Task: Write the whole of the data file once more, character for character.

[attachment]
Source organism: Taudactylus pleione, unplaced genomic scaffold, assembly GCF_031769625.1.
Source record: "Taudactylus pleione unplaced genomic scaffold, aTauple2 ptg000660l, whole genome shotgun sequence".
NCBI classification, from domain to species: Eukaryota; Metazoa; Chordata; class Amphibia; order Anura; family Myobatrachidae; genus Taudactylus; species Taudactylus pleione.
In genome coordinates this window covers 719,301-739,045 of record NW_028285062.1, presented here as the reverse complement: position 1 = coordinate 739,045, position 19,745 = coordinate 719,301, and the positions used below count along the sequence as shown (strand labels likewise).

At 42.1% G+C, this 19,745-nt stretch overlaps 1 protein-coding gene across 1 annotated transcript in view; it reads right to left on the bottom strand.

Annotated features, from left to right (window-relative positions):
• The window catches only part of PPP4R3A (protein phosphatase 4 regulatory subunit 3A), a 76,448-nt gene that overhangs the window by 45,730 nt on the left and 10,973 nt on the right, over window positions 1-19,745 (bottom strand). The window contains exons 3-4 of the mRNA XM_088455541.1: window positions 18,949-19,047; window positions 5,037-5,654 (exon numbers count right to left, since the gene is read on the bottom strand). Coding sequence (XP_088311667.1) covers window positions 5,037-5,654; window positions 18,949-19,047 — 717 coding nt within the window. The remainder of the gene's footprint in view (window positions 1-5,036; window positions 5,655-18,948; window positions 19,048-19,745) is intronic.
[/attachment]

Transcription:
Source organism: Taudactylus pleione, unplaced genomic scaffold, assembly GCF_031769625.1.
Source record: "Taudactylus pleione unplaced genomic scaffold, aTauple2 ptg000660l, whole genome shotgun sequence".
NCBI classification, from domain to species: Eukaryota; Metazoa; Chordata; class Amphibia; order Anura; family Myobatrachidae; genus Taudactylus; species Taudactylus pleione.
In genome coordinates this window covers 719,301-739,045 of record NW_028285062.1, presented here as the reverse complement: position 1 = coordinate 739,045, position 19,745 = coordinate 719,301, and the positions used below count along the sequence as shown (strand labels likewise).

At 42.1% G+C, this 19,745-nt stretch overlaps 1 protein-coding gene across 1 annotated transcript in view; it reads right to left on the bottom strand.

Annotated features, from left to right (window-relative positions):
• The window catches only part of PPP4R3A (protein phosphatase 4 regulatory subunit 3A), a 76,448-nt gene that overhangs the window by 45,730 nt on the left and 10,973 nt on the right, over window positions 1-19,745 (bottom strand). The window contains exons 3-4 of the mRNA XM_088455541.1: window positions 18,949-19,047; window positions 5,037-5,654 (exon numbers count right to left, since the gene is read on the bottom strand). Coding sequence (XP_088311667.1) covers window positions 5,037-5,654; window positions 18,949-19,047 — 717 coding nt within the window. The remainder of the gene's footprint in view (window positions 1-5,036; window positions 5,655-18,948; window positions 19,048-19,745) is intronic.